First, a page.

Options for Someone Who Inherited a Non-Spousal Roth IRA

Lump Sum Distribution: Similar to Traditional IRA rules, the lump sum option does not require you to set up a separate account as all of the money in the IRS is distributed to you. Roth IRAs allow for tax-free withdrawals of earnings for the original account owner as long as the account is at least 5 years old and the original owner is at least 59 ½. Beneficiaries of a Roth IRA may receive all assets in the Roth IRA as a lump sum distribution, and there are no age restrictions. These distributions will be tax-free unless the account is less than five years old at the time of the original account holder’s death.

In that case, earnings are considered taxable income.

Inherited IRA with the Life Expectancy Method: Roth IRAs have a unique feature in that they do not have RMDs during the original account owner’s lifetime. Inherited Roth IRAs have mandatory RMDs, and those distributions must begin no later than December 31 of the year following the account owner’s death. The good news is that distributions may be withdrawn without being taxed as long as the original owner met the five-year holding period. RMDs are spread over the single life expectancy of the beneficiary.

In the event, there are multiple beneficiaries separate accounts must be established. If not, distributions will be based on the life expectancy of the oldest beneficiary. There are no 10 percent early withdrawal penalties, and assets within the account continue to grow tax-free. You can even choose to designate your beneficiaries.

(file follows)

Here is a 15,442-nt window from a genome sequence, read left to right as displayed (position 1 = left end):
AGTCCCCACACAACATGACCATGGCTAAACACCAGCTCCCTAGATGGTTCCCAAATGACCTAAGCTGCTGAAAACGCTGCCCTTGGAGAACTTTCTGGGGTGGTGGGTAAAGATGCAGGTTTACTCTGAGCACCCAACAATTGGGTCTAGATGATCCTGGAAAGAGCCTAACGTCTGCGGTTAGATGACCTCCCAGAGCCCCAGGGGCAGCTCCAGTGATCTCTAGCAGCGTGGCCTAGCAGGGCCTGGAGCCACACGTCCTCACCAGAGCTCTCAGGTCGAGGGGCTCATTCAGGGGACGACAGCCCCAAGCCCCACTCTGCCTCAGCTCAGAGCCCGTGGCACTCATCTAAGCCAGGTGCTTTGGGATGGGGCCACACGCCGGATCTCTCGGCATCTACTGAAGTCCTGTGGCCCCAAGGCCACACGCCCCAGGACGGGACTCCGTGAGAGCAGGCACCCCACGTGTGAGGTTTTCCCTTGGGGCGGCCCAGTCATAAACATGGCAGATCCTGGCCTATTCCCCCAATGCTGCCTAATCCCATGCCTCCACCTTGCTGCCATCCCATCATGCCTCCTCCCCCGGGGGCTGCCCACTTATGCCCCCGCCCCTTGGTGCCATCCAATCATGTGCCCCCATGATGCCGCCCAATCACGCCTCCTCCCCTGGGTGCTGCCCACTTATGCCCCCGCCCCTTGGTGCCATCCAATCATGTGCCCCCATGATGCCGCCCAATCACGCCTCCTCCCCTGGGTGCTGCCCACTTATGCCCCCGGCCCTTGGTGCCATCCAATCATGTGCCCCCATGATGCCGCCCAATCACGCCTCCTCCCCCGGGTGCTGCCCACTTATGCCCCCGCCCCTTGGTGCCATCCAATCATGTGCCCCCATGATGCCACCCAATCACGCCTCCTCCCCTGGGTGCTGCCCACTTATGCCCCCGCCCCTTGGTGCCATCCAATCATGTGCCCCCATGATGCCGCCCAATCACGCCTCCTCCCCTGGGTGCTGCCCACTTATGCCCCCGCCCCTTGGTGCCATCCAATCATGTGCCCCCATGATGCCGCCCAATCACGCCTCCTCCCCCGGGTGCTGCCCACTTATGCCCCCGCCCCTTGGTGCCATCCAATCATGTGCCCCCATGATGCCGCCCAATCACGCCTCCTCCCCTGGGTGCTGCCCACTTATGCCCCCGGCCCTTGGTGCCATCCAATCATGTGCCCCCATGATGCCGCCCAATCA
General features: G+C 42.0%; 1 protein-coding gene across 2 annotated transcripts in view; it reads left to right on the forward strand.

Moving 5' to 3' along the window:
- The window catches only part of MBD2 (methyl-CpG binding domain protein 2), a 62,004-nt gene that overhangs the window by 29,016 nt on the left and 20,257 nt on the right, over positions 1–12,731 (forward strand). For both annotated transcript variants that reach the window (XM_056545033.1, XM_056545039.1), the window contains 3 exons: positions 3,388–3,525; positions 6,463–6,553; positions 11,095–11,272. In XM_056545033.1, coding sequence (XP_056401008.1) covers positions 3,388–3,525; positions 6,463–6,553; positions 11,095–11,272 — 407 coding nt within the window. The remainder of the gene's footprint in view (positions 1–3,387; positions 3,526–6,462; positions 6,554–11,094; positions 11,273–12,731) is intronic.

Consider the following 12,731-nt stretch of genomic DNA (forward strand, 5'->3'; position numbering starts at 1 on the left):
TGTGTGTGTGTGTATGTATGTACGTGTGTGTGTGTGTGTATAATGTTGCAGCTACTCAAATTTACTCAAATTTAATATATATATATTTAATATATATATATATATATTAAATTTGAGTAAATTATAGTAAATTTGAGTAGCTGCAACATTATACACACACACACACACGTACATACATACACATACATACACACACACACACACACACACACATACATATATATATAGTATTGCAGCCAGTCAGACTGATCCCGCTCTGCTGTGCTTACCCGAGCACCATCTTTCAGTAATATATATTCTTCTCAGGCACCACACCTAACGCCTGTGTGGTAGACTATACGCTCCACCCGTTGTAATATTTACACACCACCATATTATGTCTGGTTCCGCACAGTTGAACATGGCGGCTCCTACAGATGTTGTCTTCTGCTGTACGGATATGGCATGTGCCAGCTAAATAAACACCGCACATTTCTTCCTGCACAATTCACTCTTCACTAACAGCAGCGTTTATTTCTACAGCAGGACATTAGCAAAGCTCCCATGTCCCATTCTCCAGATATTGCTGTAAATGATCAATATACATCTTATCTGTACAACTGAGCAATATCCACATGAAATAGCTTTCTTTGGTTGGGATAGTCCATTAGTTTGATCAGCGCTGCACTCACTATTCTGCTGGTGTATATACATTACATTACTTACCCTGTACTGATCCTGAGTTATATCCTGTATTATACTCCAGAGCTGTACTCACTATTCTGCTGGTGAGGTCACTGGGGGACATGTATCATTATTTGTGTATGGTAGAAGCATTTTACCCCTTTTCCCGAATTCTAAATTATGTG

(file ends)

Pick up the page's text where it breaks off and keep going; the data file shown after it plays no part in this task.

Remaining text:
Inherited IRA With the 5-Year Method: Choosing this option with a Beneficiary Distribution Account gives you up until the end of the fifth year after the original account owner’s death. At that point, the entire Inherited IRA must be fully distributed. While distributions may be spread out over time, the length of time is much shorter than the life expectancy method. Setting up an Inherited IRA in your name gives you the ability to name your beneficiary, and you can still allow those assets to grow tax-free for up to five years.

In summary, Beneficiary Distribution Accounts (Inherited IRAs) give you the ability to have more flexibility and control over when to receive inherited assets. In the event, a friend or family member has chosen you as a beneficiary of their Traditional or Roth IRA, be sure you carefully review your options and how they fit into your overall financial plan.